Last week I wrapped up one of my favorite projects to date: the #confettiheartswall mural! Given I typically paint on paper, I wanted to give more context to this project--both how I even ended up painting a 40 ft wall and the meaning behind it.
Noticing the popularity of “instagram walls,” I have become more and more fascinated with public art over the last year—particularly how these murals invite the world to literally walk with art in their everyday life. Without picking up a paintbrush or going to an art museum, pedestrians are able uncover the joy art constantly brings me. When I first started painting 6ish years ago, I felt like I put on a magical pair of glasses that changed the way I saw everything; I started appreciating everything around me. I want everyone to look at the world in this magical way; to notice and celebrate everyday things the way we used to when we were young: things like four leaf clovers and lucky pennies. Have you ever heard that Picasso quote “every child is an artist; the problem is how to remain an artist once we grow up?” For me, it’s as simple as picking up a paintbrush, but, for those who can’t or won’t, projects like this allow everyone to (literally) step back into the magic.
I started thinking about what I would paint if I could somehow get a wall and wrote a blog post with a few random ideas (see here). Familiar with my work, the marketing team for a real estate investment company Asana Partners in CLT saw the post and reached out a couple months later with a mural opportunity. Asana sent me an inspiration board of ideas and it was immediately obvious they were looking for something colorful (right up my alley). I started by creating a dozen different sketches, all of which I hoped would bring happiness to the space. Two of my ideas were confetti inspired concepts: one with confetti circles and one with confetti hearts. Another idea was to do a repeating “be kind” in different colors across the wall. Below are some of the first sketches I sent over. After a few emails back and forth, the final design ended up being a combination with “be kind” (plus “do good” and “love others”) written on three of the confetti hearts.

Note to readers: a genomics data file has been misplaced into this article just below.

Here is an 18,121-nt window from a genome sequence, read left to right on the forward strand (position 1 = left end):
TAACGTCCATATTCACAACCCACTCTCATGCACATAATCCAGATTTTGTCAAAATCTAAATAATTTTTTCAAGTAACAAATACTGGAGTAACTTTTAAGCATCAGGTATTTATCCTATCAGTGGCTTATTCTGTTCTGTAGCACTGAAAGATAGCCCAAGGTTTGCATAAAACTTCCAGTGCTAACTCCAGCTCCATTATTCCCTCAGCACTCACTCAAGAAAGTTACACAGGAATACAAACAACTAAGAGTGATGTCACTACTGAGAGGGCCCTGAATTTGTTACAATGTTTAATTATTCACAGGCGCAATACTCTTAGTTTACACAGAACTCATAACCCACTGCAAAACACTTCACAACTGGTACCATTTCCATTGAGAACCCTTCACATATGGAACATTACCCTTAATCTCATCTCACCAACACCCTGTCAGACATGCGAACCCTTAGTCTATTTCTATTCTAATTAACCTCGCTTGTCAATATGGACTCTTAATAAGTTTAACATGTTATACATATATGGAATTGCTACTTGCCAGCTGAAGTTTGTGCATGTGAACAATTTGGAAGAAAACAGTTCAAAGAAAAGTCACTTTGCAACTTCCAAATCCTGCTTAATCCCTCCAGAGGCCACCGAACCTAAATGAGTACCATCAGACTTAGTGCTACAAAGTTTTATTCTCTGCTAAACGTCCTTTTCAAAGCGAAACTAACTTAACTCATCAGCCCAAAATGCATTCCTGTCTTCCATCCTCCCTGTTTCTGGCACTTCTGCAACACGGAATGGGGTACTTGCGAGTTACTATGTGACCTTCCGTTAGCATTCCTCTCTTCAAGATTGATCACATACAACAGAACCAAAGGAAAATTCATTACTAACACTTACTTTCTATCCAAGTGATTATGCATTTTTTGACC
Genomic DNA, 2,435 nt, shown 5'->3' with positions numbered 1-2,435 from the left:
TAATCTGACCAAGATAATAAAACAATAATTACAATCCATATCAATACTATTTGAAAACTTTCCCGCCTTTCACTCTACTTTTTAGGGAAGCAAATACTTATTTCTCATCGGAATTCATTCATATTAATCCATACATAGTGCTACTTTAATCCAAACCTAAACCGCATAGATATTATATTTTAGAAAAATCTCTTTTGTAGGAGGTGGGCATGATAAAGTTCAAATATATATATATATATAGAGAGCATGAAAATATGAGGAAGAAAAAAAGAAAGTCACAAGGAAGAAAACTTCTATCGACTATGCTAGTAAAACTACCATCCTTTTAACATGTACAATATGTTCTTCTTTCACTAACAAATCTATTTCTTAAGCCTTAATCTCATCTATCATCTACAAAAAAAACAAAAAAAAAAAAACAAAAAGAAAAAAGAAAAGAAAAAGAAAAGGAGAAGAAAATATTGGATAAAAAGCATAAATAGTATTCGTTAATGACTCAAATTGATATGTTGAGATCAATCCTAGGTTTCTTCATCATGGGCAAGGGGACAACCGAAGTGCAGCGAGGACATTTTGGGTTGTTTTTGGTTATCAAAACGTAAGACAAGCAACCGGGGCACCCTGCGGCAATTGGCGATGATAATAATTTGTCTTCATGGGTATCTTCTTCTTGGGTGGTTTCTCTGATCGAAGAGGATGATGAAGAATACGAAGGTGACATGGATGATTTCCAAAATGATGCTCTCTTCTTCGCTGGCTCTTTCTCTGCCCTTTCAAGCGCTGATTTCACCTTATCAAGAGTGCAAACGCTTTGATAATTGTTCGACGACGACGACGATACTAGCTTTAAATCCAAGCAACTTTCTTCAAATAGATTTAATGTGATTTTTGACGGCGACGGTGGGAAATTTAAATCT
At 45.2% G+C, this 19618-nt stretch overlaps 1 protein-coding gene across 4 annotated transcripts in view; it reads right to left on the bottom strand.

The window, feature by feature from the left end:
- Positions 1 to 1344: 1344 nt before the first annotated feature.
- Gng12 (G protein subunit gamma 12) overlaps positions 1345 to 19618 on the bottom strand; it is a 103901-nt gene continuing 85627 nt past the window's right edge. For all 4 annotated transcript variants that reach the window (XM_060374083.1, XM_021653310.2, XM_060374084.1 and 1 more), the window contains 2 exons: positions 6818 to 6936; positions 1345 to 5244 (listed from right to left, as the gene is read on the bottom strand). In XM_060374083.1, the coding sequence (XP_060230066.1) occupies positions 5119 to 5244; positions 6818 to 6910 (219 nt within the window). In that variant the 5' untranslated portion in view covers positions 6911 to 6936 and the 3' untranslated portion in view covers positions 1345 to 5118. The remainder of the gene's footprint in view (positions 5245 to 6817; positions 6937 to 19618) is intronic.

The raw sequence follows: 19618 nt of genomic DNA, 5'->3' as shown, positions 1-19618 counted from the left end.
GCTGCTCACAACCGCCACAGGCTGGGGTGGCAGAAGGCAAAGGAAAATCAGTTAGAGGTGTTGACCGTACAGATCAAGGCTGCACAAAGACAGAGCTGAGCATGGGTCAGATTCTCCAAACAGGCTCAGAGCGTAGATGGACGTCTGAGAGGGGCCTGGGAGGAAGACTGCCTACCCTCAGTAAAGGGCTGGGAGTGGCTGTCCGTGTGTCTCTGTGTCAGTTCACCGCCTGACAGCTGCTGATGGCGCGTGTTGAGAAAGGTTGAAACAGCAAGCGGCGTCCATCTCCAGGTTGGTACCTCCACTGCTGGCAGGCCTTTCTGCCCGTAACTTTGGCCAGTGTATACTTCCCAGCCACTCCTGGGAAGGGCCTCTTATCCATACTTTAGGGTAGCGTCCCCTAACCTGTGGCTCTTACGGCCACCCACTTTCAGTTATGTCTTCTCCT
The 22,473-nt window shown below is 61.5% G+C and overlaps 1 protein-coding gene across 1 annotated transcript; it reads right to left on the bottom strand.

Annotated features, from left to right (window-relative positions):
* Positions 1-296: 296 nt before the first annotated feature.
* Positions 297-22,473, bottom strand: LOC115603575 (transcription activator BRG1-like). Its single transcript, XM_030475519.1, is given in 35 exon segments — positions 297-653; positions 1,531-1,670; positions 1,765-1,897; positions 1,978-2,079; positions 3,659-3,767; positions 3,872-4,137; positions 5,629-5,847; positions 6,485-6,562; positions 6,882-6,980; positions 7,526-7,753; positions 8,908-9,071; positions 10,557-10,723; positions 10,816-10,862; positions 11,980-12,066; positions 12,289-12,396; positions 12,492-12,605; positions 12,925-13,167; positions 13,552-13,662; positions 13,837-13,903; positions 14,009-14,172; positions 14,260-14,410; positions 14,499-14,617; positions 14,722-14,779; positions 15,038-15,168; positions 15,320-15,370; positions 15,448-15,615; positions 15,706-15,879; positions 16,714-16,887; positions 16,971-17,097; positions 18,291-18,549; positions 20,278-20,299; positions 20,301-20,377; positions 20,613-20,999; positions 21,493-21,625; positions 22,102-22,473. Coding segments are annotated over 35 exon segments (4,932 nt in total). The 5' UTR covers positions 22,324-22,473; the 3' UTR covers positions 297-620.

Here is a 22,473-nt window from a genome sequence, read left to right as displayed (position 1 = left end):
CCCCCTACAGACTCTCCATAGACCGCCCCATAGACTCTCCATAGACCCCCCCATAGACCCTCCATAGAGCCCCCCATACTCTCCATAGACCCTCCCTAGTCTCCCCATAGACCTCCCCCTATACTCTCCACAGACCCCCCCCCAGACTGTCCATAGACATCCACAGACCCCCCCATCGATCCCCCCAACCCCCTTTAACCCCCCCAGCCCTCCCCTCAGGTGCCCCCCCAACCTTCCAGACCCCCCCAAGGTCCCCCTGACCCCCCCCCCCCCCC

Once the sketch was approved, I started creating my game plan for transferring it onto a 40ft wall. After having someone pressure wash the wall, fill in some of the cracks, and prime the surface for me, I gridded out the wall into 4x3 ft increments using painters tape (which you can kind of see in the photos) so that it corresponded with my sketch design (which I had also divided into a 4x3 ft grid). From there, I took chalk and began outlining a heart stencil I cut out of paper. I filled in the hearts with color from there! The most challenging part turned out to be the weather. It rained for 4 straight days the week I was supposed to start and when I was finally able to start painting, it was extremely COLD! On top of that, the mural is located in an alley that gets zero sunlight and is basically a wind tunnel. One of the days, it got so cold that I went to the bathroom and sat under the hand dryers! :)